The following commentary comes from an independent investor or market observer as part of TheStreet's guest contributor program, which is separate from the company's news coverage.
NEW YORK (
) -- After
sued Facebook for patent infringement, a recent report suggests that
is trying to make it clear that it also has "patent power."
The big question is how would AOL use its patents and for what purpose? So far it sounds like the company is trying to keep them for strategic purposes, which it could later monetize them in a sale similar to Nortel's $4.5B sale of patents to
. Or could it file a lawsuit against an existing tech giant in the hopes of a settlement or some sort of royalty like Yahoo!?
See our complete analysis for AOL's stock
The difference between the strategies of AOL and Yahoo! also stems from their respective leadership. Yahoo's new CEO Scott Thompson is clearly much more aggressive in his approach, having announced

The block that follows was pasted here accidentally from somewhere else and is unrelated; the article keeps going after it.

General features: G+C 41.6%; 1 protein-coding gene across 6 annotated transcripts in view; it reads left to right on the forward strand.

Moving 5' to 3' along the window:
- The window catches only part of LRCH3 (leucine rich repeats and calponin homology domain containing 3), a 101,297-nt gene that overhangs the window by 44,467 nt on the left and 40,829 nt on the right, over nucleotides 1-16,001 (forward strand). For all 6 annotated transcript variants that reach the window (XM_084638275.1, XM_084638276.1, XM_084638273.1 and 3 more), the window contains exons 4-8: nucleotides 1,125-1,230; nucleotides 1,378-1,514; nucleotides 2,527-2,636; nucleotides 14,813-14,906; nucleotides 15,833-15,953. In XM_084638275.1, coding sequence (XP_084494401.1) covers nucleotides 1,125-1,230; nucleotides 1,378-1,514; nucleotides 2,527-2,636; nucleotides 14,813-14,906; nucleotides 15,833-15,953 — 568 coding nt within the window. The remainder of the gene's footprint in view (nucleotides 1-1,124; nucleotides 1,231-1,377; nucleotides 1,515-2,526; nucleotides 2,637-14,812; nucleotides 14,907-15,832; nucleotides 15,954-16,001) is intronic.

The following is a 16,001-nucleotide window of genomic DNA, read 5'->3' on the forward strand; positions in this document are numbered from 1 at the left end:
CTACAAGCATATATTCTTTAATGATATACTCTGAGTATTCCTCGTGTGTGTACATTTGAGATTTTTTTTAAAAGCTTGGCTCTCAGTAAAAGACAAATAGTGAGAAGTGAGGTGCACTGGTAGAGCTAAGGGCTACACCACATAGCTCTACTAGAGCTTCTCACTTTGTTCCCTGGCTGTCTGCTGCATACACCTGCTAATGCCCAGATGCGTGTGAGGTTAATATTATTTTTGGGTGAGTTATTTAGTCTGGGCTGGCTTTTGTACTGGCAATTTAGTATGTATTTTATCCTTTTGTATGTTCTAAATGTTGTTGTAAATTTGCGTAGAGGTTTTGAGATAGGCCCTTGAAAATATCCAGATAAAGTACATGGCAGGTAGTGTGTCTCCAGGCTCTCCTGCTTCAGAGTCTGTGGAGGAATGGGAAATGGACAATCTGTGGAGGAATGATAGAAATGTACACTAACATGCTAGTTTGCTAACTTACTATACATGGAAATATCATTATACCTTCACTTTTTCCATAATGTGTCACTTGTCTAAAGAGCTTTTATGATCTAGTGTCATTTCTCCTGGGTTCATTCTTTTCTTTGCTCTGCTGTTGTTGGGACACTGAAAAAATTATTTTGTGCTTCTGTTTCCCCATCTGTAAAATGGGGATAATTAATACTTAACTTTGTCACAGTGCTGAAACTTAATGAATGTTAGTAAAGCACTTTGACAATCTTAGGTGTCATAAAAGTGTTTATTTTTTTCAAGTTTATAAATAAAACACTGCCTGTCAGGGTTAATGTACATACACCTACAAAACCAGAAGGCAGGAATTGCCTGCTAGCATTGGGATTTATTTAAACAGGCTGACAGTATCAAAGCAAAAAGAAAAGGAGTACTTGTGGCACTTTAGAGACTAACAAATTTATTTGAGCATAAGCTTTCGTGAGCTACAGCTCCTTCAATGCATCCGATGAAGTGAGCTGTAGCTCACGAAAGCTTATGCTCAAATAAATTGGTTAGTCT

hefty job cuts. In short, the decision to sue Facebook over its patents was likely an impact of Thompson coming into the fray, as previously the company had a policy of using patents primarily for defensive purposes.
Tim Armstrong, on the other hand, continues to believe in monetization of AOL's Web properties, especially the company's recent acquisitions like HuffPo. While leadership challenges persist for AOL as well, the display ad revenue growth it has shown in the past few quarters would certainly provide it with some cushion compared to Yahoo!. Having said that, AOL's 700 to 800 patents could be a last resort for Armstrong if the need arises. These patents have the potential of generating up to $1 billion in annual licensing income, according to some estimates.
We have a
revised price estimate of $16 for AOL stock, which is about 10% below the current market price.
to find out how a company's products impact its stock price at Trefis.
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This commentary comes from an independent investor or market observer as part of TheStreet guest contributor program. The views expressed are those of the author and do not necessarily represent the views of TheStreet or its management.